Studies published today in Morbidity and Mortality Weekly Report offer real-world insight into how well the Jynneos vaccine works to protect recipients against mpox infection during the ongoing outbreak in the United States, as well as how safe it is.
Infections 10 times higher in unvaccinated
In the first study, researcher show mpox cases were 9.6 times higher among unvaccinated men compared to those who had received two vaccine doses, and 7.4 times higher than in those who had received only the first dose.
Of note, the researchers said the evidence indicates there was no difference in protection between subcutaneous and intradermal injections, which were introduced this past summer as a way to stretch vaccine supply.
The study was based on case data collected from 9,544 reported mpox cases among men aged 18 to 49 years from Jul 31 to Oct 1, 2022, from 43 US jurisdictions, and separated by vaccination status.
According to the authors, 8,320 mpox infections (87.2%) occurred in unvaccinated men and 1,224 (12.8%) in vaccinated men, including 218 (17.8%) in those without a known vaccination date. Among cases in vaccinated men whose vaccination date was known, 614 (61%) were in those whose illness onset occurred 13 days or less after receipt of dose 1 and 392 (39%) in men with illness onset 14 days or more after receipt of dose 1. Among this group, 48 cases (12.2%) (0.5% of all cases) were among persons with illness onset 14 days or more after receipt of dose 2, the authors said.
There was no difference in outcomes for subcutaneous or intradermal vaccine recipients.
"This supports previous clinical trial data that indicated similar immune responses to Jynneos vaccination over time after intradermal or subcutaneous administration," the authors said.
Good million-dose safety record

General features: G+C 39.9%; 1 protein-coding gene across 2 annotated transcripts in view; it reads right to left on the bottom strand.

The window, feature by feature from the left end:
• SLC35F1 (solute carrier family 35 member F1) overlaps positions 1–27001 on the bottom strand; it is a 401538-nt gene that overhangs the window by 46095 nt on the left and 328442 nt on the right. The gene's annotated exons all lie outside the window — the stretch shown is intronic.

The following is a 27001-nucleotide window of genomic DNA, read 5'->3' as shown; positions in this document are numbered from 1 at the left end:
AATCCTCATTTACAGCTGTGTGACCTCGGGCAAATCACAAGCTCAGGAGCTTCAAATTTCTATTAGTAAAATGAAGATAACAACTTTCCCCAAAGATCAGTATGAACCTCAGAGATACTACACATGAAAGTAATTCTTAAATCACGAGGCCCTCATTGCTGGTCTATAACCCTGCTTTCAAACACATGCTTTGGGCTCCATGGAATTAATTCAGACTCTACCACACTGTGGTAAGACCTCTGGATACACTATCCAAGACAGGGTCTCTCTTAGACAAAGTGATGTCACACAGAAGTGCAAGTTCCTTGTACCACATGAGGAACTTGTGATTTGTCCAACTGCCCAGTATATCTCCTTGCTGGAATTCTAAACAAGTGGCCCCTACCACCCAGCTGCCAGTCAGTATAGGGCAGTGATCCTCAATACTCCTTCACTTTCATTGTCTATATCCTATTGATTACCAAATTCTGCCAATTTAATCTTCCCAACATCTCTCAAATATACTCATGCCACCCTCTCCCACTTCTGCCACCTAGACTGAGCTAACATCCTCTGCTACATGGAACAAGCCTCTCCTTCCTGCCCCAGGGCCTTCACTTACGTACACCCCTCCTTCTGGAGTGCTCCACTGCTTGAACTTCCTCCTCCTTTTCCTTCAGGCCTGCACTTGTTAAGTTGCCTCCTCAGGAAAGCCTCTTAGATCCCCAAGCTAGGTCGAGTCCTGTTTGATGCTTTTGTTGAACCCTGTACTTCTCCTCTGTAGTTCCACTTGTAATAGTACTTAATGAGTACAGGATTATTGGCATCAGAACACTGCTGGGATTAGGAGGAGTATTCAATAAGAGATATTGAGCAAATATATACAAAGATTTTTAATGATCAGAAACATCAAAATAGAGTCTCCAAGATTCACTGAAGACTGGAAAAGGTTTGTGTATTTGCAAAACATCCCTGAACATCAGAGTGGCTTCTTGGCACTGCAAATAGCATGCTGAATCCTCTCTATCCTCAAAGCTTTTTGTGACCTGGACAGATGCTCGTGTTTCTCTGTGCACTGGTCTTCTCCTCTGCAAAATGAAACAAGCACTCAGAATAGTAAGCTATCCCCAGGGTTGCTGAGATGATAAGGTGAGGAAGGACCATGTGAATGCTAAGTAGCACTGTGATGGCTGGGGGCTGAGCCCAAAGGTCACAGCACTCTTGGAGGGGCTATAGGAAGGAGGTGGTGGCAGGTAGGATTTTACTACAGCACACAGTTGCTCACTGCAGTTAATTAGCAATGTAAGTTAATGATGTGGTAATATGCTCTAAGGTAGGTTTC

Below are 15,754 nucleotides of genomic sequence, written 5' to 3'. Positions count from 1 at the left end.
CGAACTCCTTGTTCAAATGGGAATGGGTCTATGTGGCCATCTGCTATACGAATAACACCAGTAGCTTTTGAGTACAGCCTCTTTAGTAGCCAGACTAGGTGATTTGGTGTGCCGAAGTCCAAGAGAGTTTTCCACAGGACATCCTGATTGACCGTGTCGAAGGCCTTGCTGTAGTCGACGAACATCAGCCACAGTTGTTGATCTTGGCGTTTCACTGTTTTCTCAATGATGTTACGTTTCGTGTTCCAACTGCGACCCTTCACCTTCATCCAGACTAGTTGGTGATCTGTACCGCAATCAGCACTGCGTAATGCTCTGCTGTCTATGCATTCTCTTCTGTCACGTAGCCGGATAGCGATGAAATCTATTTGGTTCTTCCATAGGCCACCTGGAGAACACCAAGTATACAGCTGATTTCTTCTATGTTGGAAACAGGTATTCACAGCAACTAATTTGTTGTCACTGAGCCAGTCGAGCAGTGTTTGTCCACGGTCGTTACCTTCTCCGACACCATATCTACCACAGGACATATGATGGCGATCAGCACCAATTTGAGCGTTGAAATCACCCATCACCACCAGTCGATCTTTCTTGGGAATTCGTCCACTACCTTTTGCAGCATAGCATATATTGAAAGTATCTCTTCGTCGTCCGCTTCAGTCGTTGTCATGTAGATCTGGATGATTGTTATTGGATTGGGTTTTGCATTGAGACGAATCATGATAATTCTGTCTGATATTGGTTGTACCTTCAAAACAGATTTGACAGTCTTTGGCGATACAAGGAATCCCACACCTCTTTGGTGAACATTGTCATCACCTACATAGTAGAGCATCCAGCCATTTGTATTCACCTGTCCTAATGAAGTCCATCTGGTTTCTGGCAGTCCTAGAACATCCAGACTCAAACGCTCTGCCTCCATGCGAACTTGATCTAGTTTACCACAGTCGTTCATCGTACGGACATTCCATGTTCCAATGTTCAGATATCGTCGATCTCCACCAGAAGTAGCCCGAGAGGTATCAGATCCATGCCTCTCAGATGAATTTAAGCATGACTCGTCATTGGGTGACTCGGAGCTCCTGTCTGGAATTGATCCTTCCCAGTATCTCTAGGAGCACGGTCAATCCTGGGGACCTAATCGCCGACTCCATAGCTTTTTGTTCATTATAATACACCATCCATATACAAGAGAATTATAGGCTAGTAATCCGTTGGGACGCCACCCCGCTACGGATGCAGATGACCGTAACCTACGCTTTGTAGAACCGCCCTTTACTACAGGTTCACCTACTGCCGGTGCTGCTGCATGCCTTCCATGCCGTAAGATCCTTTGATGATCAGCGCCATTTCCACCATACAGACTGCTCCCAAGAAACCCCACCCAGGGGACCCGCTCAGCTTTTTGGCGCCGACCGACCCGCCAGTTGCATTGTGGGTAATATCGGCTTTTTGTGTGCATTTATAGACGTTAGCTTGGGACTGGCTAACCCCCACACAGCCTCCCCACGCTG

In the second study, safety monitoring of the Jynneos vaccine was gathered after 1 million doses in the United States, administered from May 22 to Oct 21. Only 14 reports were classified as serious.
The authors note, "Nine reports were classified as serious because of hospitalization for the following events: myocarditis (two), pericarditis (two), appendicitis (one), aseptic meningitis (one), atrial fibrillation (one), idiopathic thrombocytopenic purpura (one), and methemoglobinemia (one)," the authors wrote. "Three vaccinated persons reported the following events as representing disability or permanent damage in their own assessment: injection site discoloration (one), injection site pain (one), and injection site scar (one)."
The myocarditis reporting rate was 1.53 cases per million doses within 30 days after receipt of dose 1 and 2.99 after dose 2.
Two deaths were also reported within days of vaccine administration, but one was a drowning and the other was likewise not linked to vaccination.
Infections in those receiving post-exposure vaccine
In related news, in a letter yesterday in the New England Journal of Medicine, French researchers report on breakthrough mpox infections in vaccinated French men who received Jynneos after significant exposures.
In the small study, 12 of the 276 vaccinated participants (4%) had a subsequent confirmed nonsevere mpox infection. Among them, 4 (33%) had well-controlled HIV, as compared with 33 of 264 (12%) among those who were vaccinated and uninfected. And 2 (17%) had a history of smallpox vaccination, as compared with 28 of 264 (11%) among those who were vaccinated and uninfected.
"Mpox infection developed in 10 of the 12 participants within 5 days after vaccination, in 1 participant at 22 days, and in 1 participant at 25 days," the authors said.
In total, 4% of the participants who had received postexposure vaccination with Jynneos had a subsequent mpox infection during the first month after receiving the initial dose of vaccine.